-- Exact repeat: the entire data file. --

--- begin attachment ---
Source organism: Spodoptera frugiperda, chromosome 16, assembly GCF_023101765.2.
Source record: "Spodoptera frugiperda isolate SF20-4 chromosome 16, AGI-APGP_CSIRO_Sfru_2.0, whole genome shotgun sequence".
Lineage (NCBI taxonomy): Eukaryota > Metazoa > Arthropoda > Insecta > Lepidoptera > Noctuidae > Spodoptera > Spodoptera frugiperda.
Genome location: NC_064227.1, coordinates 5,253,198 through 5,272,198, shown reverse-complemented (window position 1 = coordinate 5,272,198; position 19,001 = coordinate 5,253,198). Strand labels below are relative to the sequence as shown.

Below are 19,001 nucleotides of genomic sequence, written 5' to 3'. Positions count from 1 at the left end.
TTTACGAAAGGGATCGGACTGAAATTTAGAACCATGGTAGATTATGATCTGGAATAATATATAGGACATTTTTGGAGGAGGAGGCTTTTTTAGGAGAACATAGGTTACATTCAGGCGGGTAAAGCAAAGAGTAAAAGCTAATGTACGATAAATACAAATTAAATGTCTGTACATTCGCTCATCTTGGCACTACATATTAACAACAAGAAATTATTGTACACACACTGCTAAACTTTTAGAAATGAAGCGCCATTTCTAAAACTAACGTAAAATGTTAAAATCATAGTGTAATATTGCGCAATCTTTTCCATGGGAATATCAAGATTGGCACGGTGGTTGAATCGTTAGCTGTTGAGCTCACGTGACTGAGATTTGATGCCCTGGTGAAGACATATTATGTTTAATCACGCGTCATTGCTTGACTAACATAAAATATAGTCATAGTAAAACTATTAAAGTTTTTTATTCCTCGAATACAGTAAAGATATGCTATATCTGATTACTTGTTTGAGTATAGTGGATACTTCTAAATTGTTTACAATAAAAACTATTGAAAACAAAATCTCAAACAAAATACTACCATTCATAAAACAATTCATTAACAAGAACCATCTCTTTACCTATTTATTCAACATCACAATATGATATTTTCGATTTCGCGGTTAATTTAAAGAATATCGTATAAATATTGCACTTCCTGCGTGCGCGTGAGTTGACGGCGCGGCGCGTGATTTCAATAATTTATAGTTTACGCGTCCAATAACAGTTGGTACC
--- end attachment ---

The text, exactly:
Source organism: Spodoptera frugiperda, chromosome 16, assembly GCF_023101765.2.
Source record: "Spodoptera frugiperda isolate SF20-4 chromosome 16, AGI-APGP_CSIRO_Sfru_2.0, whole genome shotgun sequence".
Lineage (NCBI taxonomy): Eukaryota > Metazoa > Arthropoda > Insecta > Lepidoptera > Noctuidae > Spodoptera > Spodoptera frugiperda.
Genome location: NC_064227.1, coordinates 5,253,198 through 5,272,198, shown reverse-complemented (window position 1 = coordinate 5,272,198; position 19,001 = coordinate 5,253,198). Strand labels below are relative to the sequence as shown.

Below are 19,001 nucleotides of genomic sequence, written 5' to 3'. Positions count from 1 at the left end.
TTTACGAAAGGGATCGGACTGAAATTTAGAACCATGGTAGATTATGATCTGGAATAATATATAGGACATTTTTGGAGGAGGAGGCTTTTTTAGGAGAACATAGGTTACATTCAGGCGGGTAAAGCAAAGAGTAAAAGCTAATGTACGATAAATACAAATTAAATGTCTGTACATTCGCTCATCTTGGCACTACATATTAACAACAAGAAATTATTGTACACACACTGCTAAACTTTTAGAAATGAAGCGCCATTTCTAAAACTAACGTAAAATGTTAAAATCATAGTGTAATATTGCGCAATCTTTTCCATGGGAATATCAAGATTGGCACGGTGGTTGAATCGTTAGCTGTTGAGCTCACGTGACTGAGATTTGATGCCCTGGTGAAGACATATTATGTTTAATCACGCGTCATTGCTTGACTAACATAAAATATAGTCATAGTAAAACTATTAAAGTTTTTTATTCCTCGAATACAGTAAAGATATGCTATATCTGATTACTTGTTTGAGTATAGTGGATACTTCTAAATTGTTTACAATAAAAACTATTGAAAACAAAATCTCAAACAAAATACTACCATTCATAAAACAATTCATTAACAAGAACCATCTCTTTACCTATTTATTCAACATCACAATATGATATTTTCGATTTCGCGGTTAATTTAAAGAATATCGTATAAATATTGCACTTCCTGCGTGCGCGTGAGTTGACGGCGCGGCGCGTGATTTCAATAATTTATAGTTTACGCGTCCAATAACAGTTGGTACC